You've probably heard that dogs can only see the world as if it were a black-and-white movie, but is that even true? As it turns out, no, it's not! Thanks to one dog training pamphlet written by Will Judy in 1937, the world has assumed that the canine eye has basically no range of color, but dogs can see color, albeit not as much as we do. Dogs may not be overwhelmingly known for their exceptional eyesight, but they can see different colors and are highly skilled at maneuvering in dim light settings because of how their eyes are designed.
Do dogs see color?
Yes, they do! While it's been a long-held belief by many that dogs can only see in black and white, canines actually do have color vision, it's just not quite as broad of a spectrum as our own. The color perception abilities of a dog are more limited than our own because they have fewer cones in their eyes, which work with rods to send visual information to the brain. Rods and cones are nerve cells that live in the retina—rods help us see movement, while cones help us tell colors apart. Human eyes are trichromatic and have three types of cones that allow most of us to see the whole ROYGBIV array of colors. Dogs have dichromatic vision, meaning they only have two kinds of cones, giving them red-green color blindness, which some people also live with.
Video of the Day
What colors do dogs see?
There are two types of colorblindness—red-green color blindness, and blue-yellow colorblindness. Dogs have the former, meaning that they can see yellow and blue tones the same way that we do. That's not to say that they can't see red and green at all, either, they just can't distinguish between the two, and those colors look a bit closer to brown or grey than how a non-colorblind person would view them. They can perceive other colors as well, like purple, orange, and indigo, just not in the same way that we do because the spectrum of colors they detect is limited due to their inability to see reds and greens.
You don't need to be able to perceive the full spectrum of colors to get around, and many people are also red-green colorblind or have blue-yellow color blindness. Cats and dogs can actually perceive light beyond the white light spectrum than humans can as they can identify UV light. This makes it possible for dogs to see things that we can't see, which we often attribute to a sixth sense. What's really happening is that their eyes are able to detect the shorter light waves that exist just past the limits of white light, allowing them to see things like aroma molecules and dried urine.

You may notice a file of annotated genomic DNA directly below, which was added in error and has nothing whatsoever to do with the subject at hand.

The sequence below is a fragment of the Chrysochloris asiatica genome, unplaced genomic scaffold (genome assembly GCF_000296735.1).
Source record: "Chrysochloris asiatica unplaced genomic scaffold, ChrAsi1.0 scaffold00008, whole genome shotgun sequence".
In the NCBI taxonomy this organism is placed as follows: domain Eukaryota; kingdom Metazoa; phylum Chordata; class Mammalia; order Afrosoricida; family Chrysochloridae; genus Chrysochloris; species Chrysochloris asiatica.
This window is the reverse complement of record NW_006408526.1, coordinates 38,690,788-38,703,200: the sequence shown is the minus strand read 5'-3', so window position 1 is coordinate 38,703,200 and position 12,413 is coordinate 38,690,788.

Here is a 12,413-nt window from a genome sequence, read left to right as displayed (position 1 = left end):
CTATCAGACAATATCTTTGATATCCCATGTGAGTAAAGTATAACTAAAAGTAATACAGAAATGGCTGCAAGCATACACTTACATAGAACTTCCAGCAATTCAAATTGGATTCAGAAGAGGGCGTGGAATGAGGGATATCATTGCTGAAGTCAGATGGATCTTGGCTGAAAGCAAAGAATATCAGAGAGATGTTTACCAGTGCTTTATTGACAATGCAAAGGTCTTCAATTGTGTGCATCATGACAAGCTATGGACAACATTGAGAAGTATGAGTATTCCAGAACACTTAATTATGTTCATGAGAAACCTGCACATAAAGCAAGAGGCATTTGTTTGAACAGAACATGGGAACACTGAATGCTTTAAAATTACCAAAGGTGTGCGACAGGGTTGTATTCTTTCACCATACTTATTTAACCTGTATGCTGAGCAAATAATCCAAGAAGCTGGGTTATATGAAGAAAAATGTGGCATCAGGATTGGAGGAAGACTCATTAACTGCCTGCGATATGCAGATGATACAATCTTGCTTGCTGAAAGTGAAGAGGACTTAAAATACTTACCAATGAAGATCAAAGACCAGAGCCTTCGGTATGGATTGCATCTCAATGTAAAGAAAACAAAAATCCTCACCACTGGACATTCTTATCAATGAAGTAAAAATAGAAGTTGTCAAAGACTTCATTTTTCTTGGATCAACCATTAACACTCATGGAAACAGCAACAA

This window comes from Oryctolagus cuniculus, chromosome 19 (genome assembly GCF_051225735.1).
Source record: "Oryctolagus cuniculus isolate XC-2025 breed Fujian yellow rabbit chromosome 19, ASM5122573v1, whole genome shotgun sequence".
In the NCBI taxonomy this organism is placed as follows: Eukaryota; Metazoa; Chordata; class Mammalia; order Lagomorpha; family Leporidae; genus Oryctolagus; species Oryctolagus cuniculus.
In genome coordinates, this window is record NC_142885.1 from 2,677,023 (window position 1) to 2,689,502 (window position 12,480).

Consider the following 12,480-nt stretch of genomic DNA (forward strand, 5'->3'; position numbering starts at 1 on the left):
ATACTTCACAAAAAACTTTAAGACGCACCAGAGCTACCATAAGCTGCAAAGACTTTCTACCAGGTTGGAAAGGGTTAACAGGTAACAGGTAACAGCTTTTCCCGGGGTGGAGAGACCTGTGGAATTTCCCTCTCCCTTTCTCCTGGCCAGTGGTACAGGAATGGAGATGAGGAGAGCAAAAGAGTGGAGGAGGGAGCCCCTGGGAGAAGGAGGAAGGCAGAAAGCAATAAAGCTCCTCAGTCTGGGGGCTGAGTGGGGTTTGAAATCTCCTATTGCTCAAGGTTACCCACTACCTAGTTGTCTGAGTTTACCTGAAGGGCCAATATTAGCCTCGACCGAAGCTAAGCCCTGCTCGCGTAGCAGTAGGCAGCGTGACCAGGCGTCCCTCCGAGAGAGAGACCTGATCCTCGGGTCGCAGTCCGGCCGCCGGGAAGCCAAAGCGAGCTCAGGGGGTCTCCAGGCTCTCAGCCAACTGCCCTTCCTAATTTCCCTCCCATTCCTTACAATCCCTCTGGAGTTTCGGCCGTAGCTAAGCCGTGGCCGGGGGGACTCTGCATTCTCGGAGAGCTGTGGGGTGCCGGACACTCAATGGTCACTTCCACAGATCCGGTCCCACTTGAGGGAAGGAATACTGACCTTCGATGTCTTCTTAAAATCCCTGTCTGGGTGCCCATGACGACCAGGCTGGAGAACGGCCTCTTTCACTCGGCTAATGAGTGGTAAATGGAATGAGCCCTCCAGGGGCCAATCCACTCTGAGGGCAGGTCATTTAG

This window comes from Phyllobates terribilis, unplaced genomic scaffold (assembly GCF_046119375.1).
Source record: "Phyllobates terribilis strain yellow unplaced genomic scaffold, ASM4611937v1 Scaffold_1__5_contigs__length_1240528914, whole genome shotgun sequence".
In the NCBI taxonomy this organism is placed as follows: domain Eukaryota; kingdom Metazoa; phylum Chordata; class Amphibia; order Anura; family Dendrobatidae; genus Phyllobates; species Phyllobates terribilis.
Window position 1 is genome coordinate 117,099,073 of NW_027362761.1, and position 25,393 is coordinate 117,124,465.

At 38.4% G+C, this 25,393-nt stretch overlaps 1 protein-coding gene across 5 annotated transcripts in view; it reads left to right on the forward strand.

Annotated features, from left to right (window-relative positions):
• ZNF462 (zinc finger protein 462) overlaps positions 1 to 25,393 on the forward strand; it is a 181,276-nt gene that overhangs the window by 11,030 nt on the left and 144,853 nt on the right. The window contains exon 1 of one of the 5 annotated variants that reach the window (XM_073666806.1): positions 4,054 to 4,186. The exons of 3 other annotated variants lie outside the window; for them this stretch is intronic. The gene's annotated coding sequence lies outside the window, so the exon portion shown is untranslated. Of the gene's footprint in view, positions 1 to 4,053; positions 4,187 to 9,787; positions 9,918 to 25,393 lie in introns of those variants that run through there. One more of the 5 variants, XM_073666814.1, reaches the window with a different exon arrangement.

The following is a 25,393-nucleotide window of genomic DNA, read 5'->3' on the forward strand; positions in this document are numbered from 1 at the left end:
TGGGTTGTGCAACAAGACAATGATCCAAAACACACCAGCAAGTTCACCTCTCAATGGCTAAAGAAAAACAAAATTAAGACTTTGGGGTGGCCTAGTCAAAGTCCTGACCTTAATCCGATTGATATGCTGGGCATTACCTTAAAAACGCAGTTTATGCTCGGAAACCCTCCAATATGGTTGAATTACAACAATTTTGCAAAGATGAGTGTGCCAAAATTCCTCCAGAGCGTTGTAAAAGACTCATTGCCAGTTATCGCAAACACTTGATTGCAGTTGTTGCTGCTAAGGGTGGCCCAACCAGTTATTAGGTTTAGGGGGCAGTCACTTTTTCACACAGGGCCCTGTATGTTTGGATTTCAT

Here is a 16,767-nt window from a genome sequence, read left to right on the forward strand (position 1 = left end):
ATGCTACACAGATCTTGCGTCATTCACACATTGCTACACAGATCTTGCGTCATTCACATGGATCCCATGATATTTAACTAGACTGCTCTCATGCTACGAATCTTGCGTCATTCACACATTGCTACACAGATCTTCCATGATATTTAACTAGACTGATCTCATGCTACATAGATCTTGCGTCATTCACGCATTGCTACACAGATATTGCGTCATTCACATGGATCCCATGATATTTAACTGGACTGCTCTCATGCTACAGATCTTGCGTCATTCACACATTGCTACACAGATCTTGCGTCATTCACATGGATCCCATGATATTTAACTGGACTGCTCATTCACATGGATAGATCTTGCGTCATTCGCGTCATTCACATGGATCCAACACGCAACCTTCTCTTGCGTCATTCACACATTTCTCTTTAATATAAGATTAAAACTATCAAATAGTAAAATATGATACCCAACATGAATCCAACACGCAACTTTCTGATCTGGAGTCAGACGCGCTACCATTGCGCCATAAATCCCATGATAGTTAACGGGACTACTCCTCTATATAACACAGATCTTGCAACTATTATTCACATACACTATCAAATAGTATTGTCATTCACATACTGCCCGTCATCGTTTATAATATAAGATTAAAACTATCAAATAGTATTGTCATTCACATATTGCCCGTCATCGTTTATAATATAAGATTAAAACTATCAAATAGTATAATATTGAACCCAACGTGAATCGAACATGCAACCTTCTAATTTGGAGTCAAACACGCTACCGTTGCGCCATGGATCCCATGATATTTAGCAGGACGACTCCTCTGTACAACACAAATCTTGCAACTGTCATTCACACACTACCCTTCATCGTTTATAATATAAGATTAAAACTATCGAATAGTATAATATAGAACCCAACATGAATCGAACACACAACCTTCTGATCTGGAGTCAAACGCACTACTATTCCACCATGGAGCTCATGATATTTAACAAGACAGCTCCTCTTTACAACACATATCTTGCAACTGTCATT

Dogs also have better night vision, or vision in low-light settings, than we do, and their eyes contain more rods than our own, making them adept at spotting movement, even from far away. Both of these attributes allow dogs to move and hunt better during dawn and dusk hours, which is the perfect time for spotting and catching prey. The position of a dog's eyes on their head also gives them some advantages, including more peripheral range than animals with eyes in the fronts of their faces. So, just because a dog's vision doesn't match ours doesn't mean it's necessarily worse, in fact, it's designed to do exactly what they've needed it to do for thousands of years.
The eyes vs. the nose
The eyes are just a secondary tool for dogs anyway. Our canine companions have a far superior sensory organ on them to help them get around without the use of color distinction—their noses. While a dog's sense of sight isn't the strongest of the animal kingdom, their sense of smell outranks that of a human by about 100,000 times. Their noses are filled with about 100 million olfactory sensory receptors compared to our 6 million, and this advanced trait helps them spot objects, find their way around, and keep themselves safe from potential danger. Even if your dog can't tell the red ball from the green ball by sight, they can usually tell them apart by smell.
Dogs are colorblind, but they don't only see in black and white. Dogs have fewer cones in their retinas than people do and cannot see red and green colors the same way that many of us do, but they can see yellows and blues. Dogs do have more rods than we do which allows them to pick up movement from far away, and their eyes are built to navigate low-light situations, making them more adept than us at seeing around dawn, dusk, and nighttime hours. While vision in dogs is limited within the white light spectrum, they can see UV light, which allows them to spot scent molecules that our human eyes cannot detect.